En Español.

Before the clouds and wind really rolled in last Saturday, I went to Dolores Park to do an informal survey. Where are all these people from, I wondered. Has the park become a tourist trap? A local hotspot? A Bay Area wide phenomenon?

I asked about 150 people where they currently live, though not everyone as focused as any data analyst would like.  Sean Manning, sitting in the park that day with a friend, wasn’t sure, for example,  how to answer the survey question about where he lived. He had just gotten into an argument with his girlfriend and wasn’t sure about his living situation.

Michael Renta lay squinting into the sunlight as he rested his head on a large backpack. He, too, had an unconventional answer. When I asked him where he lived, he hitched a thumb at his backpack and said “out of this.” He’s been “a vagabond,” as his friend Barry described him, since he was 19, traveling from one city to the next. On Saturday, he had come from Golden Gate park to meet with his friend and enjoy the weather.

Even with less than perfect data, however, some conclusions can be reached.

Most people in the park live in San Francisco, but they come from all over the city and all over the world.


More than half of those surveyed, roughly 56 percent, live in San Francisco, but only around 10 percent live in the Mission. Yes, this number probably shifts based on the day of the week and the weather.

Of the outsiders, only nine were international!

Just under six percent of visitors surveyed currently lived abroad and were in town to visit. A few more came from other states, but the majority of visitors were from within 10 miles of the park. So, not a tourist trap then. Yet.


And, what about liquor – banned in the park, but only hypothetically.


Only a handful of people explicitly said they stopped at a liquor store or bar, even though a quarter stopped for food or drink first.

Okay, so this is not particularly statistically robust. I didn’t target very large groups of partying people for this survey, in part because of the enormous time investment required for talking to drunk strangers in a public space, and in part because it’s tough to break into knots of people engrossed in enthusiastic, inebriated discussions with survey questions. So, consider that statistic a little deflated — my bad. If I had to hazard an eyeball guess as to how many people in the park had some kind of alcohol with them that day, I would probably say a third to half.

If we include people who had stopped somewhere that sells beer or other alcohol (Safeway, some taquerías and delis, intersections where I happen to know there is a liquor store), whether or not they explicitly said they bought booze or clearly had bottles, then we get up to about a quarter of people surveyed who might have had alcohol with them.

Did they make a beeline for the park? Or just happen to end up there?

Plenty of people were at the park for the park’s sake. But I was surprised that only 17 percent of people surveyed had stopped somewhere on the way that serves takeout or groceries to go (Safeway, a taquería, Ike’s), meaning the majority of visitors surveyed apparently wanted to go there for the sake of being in a park, not necessarily to eat or drink. This was around 2 p.m. on a Saturday. Is there a hotter lunch break spot / drinking hangout I don’t know about?

So what brings people to the park? And what do they think about the trash issue?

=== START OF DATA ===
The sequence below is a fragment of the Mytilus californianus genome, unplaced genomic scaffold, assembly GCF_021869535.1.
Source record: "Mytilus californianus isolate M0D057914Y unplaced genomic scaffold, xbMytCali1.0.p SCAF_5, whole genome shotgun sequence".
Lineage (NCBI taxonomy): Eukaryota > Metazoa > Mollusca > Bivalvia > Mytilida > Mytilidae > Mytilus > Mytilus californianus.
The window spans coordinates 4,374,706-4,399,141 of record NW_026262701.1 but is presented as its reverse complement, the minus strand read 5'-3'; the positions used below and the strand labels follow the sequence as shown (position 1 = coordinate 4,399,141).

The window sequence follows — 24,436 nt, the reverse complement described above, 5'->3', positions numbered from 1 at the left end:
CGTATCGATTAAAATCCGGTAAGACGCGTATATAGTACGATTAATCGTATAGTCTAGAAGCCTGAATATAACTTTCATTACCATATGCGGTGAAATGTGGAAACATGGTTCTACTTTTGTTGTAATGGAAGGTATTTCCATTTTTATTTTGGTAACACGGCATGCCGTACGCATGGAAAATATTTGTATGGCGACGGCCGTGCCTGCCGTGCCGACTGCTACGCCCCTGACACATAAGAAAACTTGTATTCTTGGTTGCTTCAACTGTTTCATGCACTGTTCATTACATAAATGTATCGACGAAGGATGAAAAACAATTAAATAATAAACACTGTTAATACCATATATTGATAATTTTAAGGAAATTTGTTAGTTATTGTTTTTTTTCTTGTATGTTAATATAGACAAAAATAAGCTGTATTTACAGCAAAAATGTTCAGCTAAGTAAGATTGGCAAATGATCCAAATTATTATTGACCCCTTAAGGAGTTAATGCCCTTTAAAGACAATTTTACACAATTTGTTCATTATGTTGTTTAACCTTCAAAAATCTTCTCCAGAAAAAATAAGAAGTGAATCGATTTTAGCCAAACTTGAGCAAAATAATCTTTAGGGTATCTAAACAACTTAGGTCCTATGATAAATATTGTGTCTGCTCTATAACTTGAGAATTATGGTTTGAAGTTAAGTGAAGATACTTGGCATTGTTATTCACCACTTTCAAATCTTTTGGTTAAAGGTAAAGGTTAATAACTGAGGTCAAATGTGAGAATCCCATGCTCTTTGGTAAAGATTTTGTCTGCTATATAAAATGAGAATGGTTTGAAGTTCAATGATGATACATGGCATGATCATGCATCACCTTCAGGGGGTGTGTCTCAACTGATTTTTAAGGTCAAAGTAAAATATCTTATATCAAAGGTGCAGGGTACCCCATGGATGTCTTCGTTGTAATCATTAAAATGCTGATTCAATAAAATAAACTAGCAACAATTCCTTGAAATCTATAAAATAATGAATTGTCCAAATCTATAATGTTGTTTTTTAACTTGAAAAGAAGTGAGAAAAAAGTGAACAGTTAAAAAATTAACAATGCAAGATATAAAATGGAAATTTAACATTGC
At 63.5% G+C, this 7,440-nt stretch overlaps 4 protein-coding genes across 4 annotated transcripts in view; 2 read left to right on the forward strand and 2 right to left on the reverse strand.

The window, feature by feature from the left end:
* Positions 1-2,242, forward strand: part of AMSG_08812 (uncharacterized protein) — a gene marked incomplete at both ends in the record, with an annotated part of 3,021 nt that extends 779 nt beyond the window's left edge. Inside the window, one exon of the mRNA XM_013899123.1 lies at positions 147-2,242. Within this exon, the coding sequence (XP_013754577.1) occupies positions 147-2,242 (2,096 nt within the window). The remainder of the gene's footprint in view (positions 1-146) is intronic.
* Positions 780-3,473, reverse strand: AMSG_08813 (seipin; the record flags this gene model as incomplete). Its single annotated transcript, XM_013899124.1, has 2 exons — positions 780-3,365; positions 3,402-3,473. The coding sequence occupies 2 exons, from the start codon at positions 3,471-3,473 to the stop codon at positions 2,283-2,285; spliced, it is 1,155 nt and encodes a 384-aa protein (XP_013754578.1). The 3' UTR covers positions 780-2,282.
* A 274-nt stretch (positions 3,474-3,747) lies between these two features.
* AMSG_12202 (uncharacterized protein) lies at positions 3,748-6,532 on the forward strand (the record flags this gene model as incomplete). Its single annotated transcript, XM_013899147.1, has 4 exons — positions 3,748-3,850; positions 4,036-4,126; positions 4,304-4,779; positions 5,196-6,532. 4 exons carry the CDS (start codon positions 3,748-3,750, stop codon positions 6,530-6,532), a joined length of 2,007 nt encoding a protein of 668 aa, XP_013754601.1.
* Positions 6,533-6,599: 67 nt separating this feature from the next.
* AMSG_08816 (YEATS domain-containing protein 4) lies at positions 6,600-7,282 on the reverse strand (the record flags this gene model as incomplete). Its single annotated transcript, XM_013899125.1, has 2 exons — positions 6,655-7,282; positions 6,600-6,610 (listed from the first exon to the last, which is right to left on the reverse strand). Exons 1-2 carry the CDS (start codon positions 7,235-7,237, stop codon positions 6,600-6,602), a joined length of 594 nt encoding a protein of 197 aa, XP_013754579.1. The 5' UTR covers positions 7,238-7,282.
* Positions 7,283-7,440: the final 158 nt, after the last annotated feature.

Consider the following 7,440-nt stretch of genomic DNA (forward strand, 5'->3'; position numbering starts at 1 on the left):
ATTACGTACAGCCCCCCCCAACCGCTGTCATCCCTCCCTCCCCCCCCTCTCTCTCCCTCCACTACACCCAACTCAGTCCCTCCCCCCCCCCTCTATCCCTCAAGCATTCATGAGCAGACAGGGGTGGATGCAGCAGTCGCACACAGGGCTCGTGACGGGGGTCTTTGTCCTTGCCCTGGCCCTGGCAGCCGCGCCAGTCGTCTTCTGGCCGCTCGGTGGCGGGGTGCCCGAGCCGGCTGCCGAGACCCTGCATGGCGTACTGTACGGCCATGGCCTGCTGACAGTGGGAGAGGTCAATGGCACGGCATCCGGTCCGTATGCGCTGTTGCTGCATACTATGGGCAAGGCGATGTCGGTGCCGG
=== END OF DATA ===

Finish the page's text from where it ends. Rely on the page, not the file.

A great many of those surveyed said the park was their primary destination that day, and almost a third said they had come directly from home. Friends, good weather, and the promise of a relaxed atmosphere brought most of those surveyed to the park.

Andrew Rogers, a concerned neighbor who has started up a group calling itself Friends of Dolores Park, was at Dolores that day with a few companions passing out trash bags and  flyers about how excessive garbage has prompted stricter enforcement in the park. The original tone of the action, then under the call to action “Fight for your right to party”, characterized the parks enforcement as “harassment.” After some community feedback, Rogers said, he toned down the aggression and came out with a more positive message.

“That’s not the message we want to spread,” he said. “I’m just trying to help.”

Willi Cohen and two friends lounged in the park Saturday afternoon with food from Taquería Cancún.

“Cancún is oh so convenient to Dolores” they said, by way of explanation of what had brought them to the park that day.

Cohen and her friends enjoying the view and the weather.

Post-taco enjoyment of the view and the weather.

Rogers came by to hand Cohen and her friends a flyer and a garbage bag.  “We are avid trash collectors and composters,” Cohen said, happy that someone was making an effort to clean up the park. One of her friends, Slate Warner, also voiced his appreciation for a cleaner park, but still demurred, “I don’t want the man up my butt.”

Dave, a Bernal Heights resident, sat by himself, enjoying the sun in the park.

Dave didn't want to give his last name, but he was kind enough to let me snap a photo of his afternoon in the park.

Dave didn’t want to give his last name, but he was kind enough to let me snap a photo of his afternoon in the park.

As the clouds kept coming in and the wind kept picking up, I ran into Jenise Araujo and Steven Edouard.  Araujo said she was wishing for better weather. It was only her second time, and Edouard’s first, in Dolores, though Araujo has lived in the Mission for almost two years.

It's only her second time in the park, and his first -- and it was cloudy! But they still managed to enjoy it.

They were only just discovering the park, and it was cloudy! But they still managed to enjoy it.

“It’s pretty dope!” Edouard said. “It’s like waiting for the show to start at a music festival, only the show never starts.”